Reason Scream 4 device as cabinet filter (including a listening test)

That lovely old sound destruction unit in Reason called Scream 4 has a great nifty feature which is called Body. Here’s a quote from the Reason manual:

The Body section is just what it says – it places the sound in a resonant “body”. Depending on the settings, the result can be similar to a speaker cabinet simulator…

A speaker cabinet simulator? That sounds interesting.

No peak resonances

Since the early 90s when I bought the Palmer Speaker Simulator PDI-03 I found out that you don’t need a cabinet and a microphone for recording great sounding guitar tones. It has a sublime open sound because it lacks peak resonances. It’s essentially just a low pass filter.

Although I love the Palmer and other low pass filter techniques for cabinet simulation, peak resonances are often the key factor in creating convincing cabinet sounds. This is why Impulse Responses are great for cabinet simulation since they contain these peak resonances.

Scream 4 Body

The Scream 4 Body section is indeed a great feature for simulating body resonances. There are 4 different sounding Body types and with the Reso parameter you set the amount of resonance. With the Scale parameter you can scale the size of the body, which changes the frequencies that are peaking.

Is Scream 4 capable to deliver convincing cabinet sounds? Yes and no. Although you can easily create your own custom cabinet tones in all shapes, from small boxy sounding stuff to bass heavy closed stacks. It needs one more thing.

Full range yuk

The Scream 4 Body section can deliver convincing speaker resonances but it sounds way too bright. It’s meant to do that, it simply creates body resonances for the full range frequency spectrum. But a guitar speaker is not full range but is more a mid range affair. Guitar speakers are lacking high frequencies, they often roll off around 6 kHz.

We can address this by adding a Sweeper device (included in Reason, except for the Intro version) as LP filter after Scream 4. I am using the steepest LP filter of Sweeper which is the MFB LP 24 dB. When set around 6 kHz it cuts off the high frequencies like most 12″ speakers do.

I also added the RV7000 to my rack, adding a bit of Room ambience.

Listening test

Here are three examples using my telecaster. I recorded the first part of this one take with my guitar volume turned down a bit and the second part with the volume fully wide open, switching between a light crunch and a heavier crunch.

I used the Kuassa Matchlock amp simulator. One example uses the Scream 4 + Sweeper combination (with the cabinet simulation of the Matchlock turned OFF). One example uses a Celestion G12M Greenback 2×12 (closed) impulse response – Shure SM57 balanced (with the cabinet simulation of the Matchlock turned OFF). And one example uses the Matchlock with the build in cabinet simulation (no additional IR or Scream 4 device was used).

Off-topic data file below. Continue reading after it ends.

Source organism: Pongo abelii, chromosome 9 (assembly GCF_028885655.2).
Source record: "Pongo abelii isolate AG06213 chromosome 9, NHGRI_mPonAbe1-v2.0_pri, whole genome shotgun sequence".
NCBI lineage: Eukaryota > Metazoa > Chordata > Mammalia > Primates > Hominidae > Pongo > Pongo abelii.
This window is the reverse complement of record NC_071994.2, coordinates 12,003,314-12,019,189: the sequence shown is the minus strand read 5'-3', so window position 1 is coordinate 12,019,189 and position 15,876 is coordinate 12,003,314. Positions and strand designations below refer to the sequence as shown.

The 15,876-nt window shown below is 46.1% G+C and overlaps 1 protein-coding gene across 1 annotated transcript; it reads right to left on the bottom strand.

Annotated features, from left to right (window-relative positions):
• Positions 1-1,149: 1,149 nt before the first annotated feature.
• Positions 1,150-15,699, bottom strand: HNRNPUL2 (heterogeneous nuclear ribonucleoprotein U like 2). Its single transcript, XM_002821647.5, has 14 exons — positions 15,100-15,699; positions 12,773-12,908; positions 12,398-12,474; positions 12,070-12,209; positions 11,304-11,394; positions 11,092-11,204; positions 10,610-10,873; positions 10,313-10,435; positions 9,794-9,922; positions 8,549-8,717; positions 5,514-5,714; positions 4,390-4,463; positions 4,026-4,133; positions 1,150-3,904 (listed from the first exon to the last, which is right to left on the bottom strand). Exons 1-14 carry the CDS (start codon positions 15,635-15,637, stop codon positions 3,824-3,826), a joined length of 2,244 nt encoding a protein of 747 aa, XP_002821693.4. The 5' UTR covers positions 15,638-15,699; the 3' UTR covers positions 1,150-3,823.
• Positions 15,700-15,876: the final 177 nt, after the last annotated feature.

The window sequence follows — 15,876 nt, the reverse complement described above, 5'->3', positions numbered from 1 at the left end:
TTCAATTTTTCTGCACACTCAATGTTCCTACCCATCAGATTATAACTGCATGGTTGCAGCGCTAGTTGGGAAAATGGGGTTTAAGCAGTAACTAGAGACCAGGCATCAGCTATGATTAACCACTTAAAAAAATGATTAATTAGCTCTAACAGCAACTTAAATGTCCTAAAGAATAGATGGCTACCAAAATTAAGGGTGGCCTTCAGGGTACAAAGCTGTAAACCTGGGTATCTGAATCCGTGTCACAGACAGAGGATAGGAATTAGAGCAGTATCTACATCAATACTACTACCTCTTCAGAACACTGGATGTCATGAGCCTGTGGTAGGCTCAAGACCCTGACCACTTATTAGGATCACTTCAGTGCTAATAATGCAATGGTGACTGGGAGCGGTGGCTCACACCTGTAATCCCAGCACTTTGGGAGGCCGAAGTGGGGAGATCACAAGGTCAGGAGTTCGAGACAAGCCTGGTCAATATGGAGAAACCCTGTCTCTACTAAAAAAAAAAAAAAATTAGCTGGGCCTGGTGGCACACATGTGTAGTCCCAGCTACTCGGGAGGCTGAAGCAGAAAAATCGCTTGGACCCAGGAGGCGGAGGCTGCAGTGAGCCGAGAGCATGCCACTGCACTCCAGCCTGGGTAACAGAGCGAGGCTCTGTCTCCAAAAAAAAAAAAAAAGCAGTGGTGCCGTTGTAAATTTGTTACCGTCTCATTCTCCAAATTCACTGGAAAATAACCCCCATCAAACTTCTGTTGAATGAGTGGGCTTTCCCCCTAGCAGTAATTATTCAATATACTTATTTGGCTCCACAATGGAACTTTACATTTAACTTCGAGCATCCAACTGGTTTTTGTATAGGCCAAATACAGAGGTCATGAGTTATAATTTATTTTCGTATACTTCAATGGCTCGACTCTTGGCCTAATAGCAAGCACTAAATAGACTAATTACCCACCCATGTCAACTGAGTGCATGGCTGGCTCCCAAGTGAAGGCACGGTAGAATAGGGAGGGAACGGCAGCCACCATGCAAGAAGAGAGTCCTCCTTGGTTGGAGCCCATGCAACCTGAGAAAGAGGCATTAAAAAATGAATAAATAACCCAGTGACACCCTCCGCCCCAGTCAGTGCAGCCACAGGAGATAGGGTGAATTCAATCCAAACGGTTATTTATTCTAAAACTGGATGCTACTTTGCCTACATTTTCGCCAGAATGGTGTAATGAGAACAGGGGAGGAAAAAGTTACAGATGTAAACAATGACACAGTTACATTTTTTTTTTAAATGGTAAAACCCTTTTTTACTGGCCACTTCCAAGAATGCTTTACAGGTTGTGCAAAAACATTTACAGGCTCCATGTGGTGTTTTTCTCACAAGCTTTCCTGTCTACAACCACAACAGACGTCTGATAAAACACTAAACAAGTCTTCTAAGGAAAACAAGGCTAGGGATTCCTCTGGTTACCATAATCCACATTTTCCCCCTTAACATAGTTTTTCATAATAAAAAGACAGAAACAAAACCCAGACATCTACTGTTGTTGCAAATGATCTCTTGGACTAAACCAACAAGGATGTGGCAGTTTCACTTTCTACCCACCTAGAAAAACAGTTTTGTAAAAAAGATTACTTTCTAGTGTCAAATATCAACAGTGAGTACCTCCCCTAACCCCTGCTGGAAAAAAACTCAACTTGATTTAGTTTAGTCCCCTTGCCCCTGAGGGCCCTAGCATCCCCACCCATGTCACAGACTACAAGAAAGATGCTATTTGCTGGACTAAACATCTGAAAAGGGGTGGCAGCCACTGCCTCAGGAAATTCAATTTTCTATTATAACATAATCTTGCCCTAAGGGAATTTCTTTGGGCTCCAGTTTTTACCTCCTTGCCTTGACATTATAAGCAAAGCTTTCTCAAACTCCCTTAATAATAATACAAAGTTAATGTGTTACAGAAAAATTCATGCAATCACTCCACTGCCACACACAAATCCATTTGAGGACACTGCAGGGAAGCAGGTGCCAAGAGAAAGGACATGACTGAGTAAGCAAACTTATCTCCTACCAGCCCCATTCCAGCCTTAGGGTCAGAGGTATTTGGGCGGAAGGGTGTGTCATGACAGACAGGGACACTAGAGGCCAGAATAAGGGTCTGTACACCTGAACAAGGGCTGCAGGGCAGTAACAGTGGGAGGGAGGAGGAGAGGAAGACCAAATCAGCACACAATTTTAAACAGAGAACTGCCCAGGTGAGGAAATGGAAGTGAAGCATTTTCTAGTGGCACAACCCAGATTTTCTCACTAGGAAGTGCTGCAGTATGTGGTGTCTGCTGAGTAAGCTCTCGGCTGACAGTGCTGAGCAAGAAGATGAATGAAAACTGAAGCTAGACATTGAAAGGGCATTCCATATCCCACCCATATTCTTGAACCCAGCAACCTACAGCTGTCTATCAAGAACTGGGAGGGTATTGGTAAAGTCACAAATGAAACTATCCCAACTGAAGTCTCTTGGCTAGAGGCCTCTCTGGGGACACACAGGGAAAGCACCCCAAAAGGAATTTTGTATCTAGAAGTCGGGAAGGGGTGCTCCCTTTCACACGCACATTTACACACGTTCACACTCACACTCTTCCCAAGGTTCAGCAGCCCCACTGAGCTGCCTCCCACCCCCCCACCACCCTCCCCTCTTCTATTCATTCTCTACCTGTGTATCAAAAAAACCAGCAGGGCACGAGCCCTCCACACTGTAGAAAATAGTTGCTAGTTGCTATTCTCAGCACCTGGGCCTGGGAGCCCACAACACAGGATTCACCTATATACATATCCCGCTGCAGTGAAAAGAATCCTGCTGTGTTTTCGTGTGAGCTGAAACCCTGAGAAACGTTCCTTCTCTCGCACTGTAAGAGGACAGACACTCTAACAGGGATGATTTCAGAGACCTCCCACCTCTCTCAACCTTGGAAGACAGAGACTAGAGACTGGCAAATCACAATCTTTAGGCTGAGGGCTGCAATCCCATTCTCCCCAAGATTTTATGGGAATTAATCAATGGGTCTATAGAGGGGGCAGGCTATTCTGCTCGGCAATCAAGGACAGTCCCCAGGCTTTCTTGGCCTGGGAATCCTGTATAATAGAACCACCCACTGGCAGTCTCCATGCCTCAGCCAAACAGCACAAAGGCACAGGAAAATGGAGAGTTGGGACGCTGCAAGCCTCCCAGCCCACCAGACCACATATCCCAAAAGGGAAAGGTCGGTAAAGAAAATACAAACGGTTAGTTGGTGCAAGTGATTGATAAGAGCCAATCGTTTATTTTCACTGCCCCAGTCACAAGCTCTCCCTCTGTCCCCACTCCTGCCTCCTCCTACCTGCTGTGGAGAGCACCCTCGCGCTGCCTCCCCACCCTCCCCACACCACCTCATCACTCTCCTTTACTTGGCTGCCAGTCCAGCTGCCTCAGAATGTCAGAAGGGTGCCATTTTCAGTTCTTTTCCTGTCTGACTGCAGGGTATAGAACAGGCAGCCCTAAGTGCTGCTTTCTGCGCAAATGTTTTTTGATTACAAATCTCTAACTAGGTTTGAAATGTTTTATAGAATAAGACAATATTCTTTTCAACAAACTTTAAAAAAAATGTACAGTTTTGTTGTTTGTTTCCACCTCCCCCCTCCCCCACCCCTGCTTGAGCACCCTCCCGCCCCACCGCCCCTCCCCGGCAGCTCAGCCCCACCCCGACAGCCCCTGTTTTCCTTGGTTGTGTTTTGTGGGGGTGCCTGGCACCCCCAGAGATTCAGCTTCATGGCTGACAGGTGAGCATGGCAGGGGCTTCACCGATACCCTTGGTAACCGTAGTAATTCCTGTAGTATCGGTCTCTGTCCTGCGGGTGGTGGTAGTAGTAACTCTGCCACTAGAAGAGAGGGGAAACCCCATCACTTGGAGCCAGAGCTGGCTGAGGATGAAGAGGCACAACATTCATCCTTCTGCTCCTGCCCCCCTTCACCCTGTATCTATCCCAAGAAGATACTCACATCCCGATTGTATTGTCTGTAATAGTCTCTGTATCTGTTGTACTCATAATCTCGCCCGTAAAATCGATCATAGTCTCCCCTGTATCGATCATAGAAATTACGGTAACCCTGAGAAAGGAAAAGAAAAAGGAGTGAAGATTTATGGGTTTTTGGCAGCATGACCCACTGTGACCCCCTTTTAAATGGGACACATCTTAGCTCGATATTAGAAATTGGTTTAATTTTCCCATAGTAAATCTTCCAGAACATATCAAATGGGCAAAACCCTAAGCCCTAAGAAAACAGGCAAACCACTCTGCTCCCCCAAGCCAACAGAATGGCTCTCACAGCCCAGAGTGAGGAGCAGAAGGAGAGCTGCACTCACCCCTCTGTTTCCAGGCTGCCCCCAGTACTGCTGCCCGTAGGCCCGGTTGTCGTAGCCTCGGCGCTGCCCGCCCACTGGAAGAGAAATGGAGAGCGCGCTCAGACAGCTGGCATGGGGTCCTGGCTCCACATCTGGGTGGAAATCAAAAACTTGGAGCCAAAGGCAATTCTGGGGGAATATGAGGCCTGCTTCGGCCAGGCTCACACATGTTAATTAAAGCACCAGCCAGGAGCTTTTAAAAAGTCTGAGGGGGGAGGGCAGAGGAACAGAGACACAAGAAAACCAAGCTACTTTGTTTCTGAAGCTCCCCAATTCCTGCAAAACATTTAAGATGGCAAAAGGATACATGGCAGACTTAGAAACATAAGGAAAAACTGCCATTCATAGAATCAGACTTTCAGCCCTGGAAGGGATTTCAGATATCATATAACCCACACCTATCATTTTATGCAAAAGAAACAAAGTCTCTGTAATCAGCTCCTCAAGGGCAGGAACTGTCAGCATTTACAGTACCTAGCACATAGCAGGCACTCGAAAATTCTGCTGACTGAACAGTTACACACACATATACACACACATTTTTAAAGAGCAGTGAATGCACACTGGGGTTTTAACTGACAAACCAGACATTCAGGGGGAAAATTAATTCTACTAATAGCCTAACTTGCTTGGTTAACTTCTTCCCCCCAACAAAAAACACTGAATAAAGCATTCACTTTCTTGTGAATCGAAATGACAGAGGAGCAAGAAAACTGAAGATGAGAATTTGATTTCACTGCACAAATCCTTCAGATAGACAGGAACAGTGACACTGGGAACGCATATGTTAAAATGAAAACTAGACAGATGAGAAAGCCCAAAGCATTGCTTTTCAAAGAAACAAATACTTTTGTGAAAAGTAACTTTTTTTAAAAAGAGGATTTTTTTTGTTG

example 1
example 2
example 3

Which one do you prefer? And do you think you can pick the one that is not using an impulse response, which uses Scream 4? Please let me know, leave a comment!

UPDATE:

  • example 1 is using the Celestion IR
  • example 2 is using the build-in speaker cabs of the Matchlock
  • example 3 is using Scream 4 + Sweeper

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6 Responses to Reason Scream 4 device as cabinet filter (including a listening test)

  1. Marcos Al August 25, 2020 at 9:52 am #

    First example! Is scream 4?

    • Marco Raaphorst August 25, 2020 at 9:56 am #

      And why do you think it’s the first example?

  2. ModSource August 29, 2020 at 1:10 pm #

    I think that example 2 sounds like the Scream 4 + Sweeper combo. Why? It has more character; a bit boomier and less bright. Scream 4 is great for adding character. As for which example I like best, I would say 3 because it sounds more jangly. But that’s just me. Marco, it would be nice to read a post explaining the settings in RV7000 for cabinet impulse responses. For example, after buying an IR and then loading up the sample in RV7000, what tweaks should be made to the settings and why?

  3. Marco Raaphorst August 29, 2020 at 1:26 pm #

    I will reveal what I did here (see also the UPDATE on the post):
    example 1 is using the Celestion IR
    example 2 is using the build-in speaker cabs of the Matchlock
    example 3 is using Scream 4 + Sweeper

    I prefer 2 and 3. I love the dry and warm tone of the Matchlock cabs but Scream 4 sounds superb as well. Scream 4 is wat more flexible though.

    The Celestion IRs I bought after listening carefully to the demos on their website. So buying the Celestion G12M Greenback 2×12 (closed) set was a very thoughtful decision. After using them for some time I came to the conclusion they are not that great. This test also confirms it imo.

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